I started writing for GameSpew on February 24th of 2016 – and I was absolute crap.
I didn’t have any journalism experience. No reporting experience. I had a very narrow view of video games and, to be quite honest, I’d barely written anything decent in my entire life.
I started writing when I was pretty young. My first big project was a book titled “Lake Truth Seeker.” I based all of its characters on people that I knew, and in researching my “book”, I occasionally had those people act out scenes so that I could visualise my brilliance come to life. Around the same time I wrote short stories and essays for a few competitions, winning third place once (I know, impressive right?) which awarded me with $50. I’m pretty sure it was spent on candy or something equally irresponsible.
I went on to take creative writing in high school and then in college. The best and worst criticism/advice given to me by my writing professor after he’d read one of my short stories was, “you’re funny, but not funny enough.” This pretty much still haunts me to this day.
Point being, I wasn’t a very confident writer despite friends and family giving me praise. But when you get to a point in your life when you really hate your job and wish you could be doing something you love, you just… start looking.
First, I started my own personal blog about video games that got upwards of ten whole views (!!!) a week. It was inconsistent and I rarely posted anything on an actual schedule. When I came across an advertisement for a new gaming website looking for writers to join their team on a volunteer basis, I figured it was worth it to take a shot, considering my personal blog for some crazy reason didn’t immediately grow into unfathomable popularity within the first month.
I honestly didn’t care about money; I spent half of my free time playing video games anyway and I figured it would be good to write something other than (what I considered to be) half-assed stories and video game reviews that weren’t “funny enough”. I got a response to my email, and after my heart started beating again, I got to work.
I vividly remember the day that I received an email back after I’d written my first review. It was from one of my favourite people on this planet, GameSpew’s own Kim, that started with something along the lines of, “I’ve just read your piece and… well honestly Becca it’s not very good.” There was panic, crying I’m sure, more panic and then finally a deep breath and a retry. Kim was patient. She taught, she didn’t order, and gave me some of the best advice and feedback I’ve probably ever received on my writing.
Fast forward to today. About four years since I started writing and I’m still excited to get up every day and work on something new. Coming up on my 1,000th article for the site, all I’m doing is looking forward to 1,000 more. And so to celebrate, and to say thank you to everyone who has ever helped me along the way, I wanted to write a short, cheesy list of what I’ve learned from GameSpew in that time. Or, at least a few of the things. Four to be exact. One for each year. Because the list would be really, really long otherwise and I’m sure it would stop being cute by that point.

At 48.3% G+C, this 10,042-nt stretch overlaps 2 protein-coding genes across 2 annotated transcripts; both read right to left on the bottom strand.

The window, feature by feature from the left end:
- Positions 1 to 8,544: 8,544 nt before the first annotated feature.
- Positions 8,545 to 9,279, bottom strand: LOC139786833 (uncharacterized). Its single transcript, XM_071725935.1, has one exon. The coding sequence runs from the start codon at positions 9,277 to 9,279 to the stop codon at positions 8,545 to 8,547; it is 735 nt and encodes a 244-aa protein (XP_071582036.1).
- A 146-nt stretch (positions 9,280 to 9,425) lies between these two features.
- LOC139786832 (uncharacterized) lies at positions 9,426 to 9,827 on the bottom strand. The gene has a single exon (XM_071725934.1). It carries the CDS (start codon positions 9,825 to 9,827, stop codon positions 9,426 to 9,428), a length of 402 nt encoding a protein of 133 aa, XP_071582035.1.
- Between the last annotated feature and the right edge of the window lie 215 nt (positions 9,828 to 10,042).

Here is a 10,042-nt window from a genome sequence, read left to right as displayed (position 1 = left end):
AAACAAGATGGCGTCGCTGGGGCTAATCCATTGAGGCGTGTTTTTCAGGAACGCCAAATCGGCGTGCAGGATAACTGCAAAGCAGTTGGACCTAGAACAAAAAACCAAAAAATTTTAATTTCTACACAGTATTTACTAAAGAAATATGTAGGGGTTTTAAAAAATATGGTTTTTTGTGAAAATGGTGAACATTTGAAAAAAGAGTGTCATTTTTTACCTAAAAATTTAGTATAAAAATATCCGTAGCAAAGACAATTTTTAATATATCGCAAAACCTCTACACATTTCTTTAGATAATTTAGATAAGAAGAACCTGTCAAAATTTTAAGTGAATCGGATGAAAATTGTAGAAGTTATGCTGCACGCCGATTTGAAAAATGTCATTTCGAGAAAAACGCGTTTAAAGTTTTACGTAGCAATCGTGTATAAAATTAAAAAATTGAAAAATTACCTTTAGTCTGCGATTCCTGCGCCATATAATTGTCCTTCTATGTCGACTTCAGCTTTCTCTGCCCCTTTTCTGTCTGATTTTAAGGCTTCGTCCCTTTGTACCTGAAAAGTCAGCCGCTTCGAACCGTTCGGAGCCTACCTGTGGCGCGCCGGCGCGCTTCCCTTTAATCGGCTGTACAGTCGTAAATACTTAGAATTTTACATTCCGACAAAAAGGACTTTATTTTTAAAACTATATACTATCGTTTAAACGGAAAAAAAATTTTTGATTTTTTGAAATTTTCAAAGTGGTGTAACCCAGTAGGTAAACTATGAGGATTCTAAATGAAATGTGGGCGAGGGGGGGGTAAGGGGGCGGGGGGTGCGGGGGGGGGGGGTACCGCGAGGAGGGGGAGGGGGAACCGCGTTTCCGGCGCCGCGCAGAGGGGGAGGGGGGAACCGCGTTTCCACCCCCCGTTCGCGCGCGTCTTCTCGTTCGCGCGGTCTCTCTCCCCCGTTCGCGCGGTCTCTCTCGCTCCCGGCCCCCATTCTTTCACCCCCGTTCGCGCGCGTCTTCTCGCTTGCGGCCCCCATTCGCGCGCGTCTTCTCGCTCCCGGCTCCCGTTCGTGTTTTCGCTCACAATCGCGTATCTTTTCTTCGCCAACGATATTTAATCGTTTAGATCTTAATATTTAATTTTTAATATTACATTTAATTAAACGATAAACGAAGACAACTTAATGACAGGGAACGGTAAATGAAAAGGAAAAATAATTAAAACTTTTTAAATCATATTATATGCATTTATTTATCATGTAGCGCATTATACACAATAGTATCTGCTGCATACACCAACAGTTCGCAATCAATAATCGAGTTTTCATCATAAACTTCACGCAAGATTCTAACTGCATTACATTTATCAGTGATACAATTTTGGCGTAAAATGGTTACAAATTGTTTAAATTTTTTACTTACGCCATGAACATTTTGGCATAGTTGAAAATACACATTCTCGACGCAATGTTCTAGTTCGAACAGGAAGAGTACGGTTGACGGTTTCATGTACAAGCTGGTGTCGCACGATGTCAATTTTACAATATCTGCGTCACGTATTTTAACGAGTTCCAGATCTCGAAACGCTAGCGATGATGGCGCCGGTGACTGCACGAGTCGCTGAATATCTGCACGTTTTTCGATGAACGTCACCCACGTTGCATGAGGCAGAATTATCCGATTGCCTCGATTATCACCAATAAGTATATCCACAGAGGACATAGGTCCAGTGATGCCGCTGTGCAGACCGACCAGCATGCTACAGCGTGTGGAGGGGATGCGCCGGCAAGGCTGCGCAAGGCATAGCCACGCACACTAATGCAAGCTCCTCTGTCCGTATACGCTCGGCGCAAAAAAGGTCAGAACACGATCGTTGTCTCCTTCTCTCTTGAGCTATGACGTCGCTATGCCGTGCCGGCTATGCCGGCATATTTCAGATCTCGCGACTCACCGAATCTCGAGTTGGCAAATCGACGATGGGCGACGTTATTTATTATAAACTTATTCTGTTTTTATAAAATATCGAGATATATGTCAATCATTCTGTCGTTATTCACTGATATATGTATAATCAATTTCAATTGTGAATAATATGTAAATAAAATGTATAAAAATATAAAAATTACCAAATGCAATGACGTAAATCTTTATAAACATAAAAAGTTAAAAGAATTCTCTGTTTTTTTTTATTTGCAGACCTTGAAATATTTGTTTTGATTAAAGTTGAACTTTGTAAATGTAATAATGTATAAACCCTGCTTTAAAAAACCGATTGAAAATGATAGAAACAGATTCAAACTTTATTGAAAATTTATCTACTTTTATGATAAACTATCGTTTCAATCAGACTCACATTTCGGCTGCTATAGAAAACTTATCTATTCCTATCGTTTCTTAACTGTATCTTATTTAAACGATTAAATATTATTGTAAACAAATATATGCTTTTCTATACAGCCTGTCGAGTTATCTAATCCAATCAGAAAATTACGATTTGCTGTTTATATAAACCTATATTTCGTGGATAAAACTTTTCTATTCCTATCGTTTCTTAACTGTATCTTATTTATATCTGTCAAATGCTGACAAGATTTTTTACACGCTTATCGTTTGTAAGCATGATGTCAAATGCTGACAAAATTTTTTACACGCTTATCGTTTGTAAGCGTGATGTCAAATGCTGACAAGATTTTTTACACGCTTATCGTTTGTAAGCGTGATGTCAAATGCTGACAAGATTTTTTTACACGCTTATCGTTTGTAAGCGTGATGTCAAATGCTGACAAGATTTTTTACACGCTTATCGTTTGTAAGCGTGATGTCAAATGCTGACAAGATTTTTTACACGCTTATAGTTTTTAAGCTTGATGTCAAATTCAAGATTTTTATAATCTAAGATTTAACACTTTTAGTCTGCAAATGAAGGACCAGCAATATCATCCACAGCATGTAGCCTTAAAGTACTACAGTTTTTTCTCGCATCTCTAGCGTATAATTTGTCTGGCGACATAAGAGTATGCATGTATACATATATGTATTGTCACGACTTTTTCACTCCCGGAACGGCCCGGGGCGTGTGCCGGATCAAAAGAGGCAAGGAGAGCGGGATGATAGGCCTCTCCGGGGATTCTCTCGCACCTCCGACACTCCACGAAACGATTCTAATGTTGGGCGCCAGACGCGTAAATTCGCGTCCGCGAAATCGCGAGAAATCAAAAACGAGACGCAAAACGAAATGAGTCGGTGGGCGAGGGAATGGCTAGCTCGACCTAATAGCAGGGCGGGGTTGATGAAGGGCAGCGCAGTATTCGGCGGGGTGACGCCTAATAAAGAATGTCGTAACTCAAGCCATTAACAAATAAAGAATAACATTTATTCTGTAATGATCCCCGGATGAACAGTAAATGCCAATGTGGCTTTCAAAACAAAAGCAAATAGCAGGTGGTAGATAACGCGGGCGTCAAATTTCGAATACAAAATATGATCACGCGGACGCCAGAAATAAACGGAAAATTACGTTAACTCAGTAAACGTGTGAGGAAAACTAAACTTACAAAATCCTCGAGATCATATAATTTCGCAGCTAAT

1. Video games are incredibly diverse, just like people. When you meet someone on the street and you hear they like video games, you shouldn’t be surprised to hear that they’ve never played Skyrim. There are millions of video games on the market. Shooters, puzzlers, platformers, adventure games, dating games, simulators, rhythm games – you name it. Everyone likes something different. It’s our responsibility as gamers to share our favourite games with our fellow gamers because if there’s one thing we all have in common, it’s that we can all see how awesome video games are.
2. A game can be entertaining, or a game can be a work of art. Often both. A lot of game developers use video games to express themselves, and they might not find as much joy in creating something like Uncharted that’s an action/adventure with a long-running storyline. Some may prefer simplicity, no dialogue, absence of colour etc. It isn’t always the game itself that matters; it’s the work and the passion that went into it.
3. Games can look really really terrible and still be an absolute joy. You never know. In my first year at GameSpew I played a game called There’s Poop in My Soup. It’s garbage. Absolute garbage, but I have about five hours of playtime in it. Sometimes, like books, it’s better to judge a game by its content or how fun it is rather than how it looks.
4. I am funny enough. Even when you think that what you love to do isn’t the thing that you’re good at, you shouldn’t give up on it. If you practice something enough, you’ll get better; then, before you know it, it will become second nature to you. And if you do enjoy it, then who even cares? Just because one person gives you a bad piece of advice doesn’t mean you have to take it. Especially because one brilliantly-delivered pun could be enough to make someone smile and, in that moment, you’re funny enough to them.
Cheers everyone, and here’s to many more years!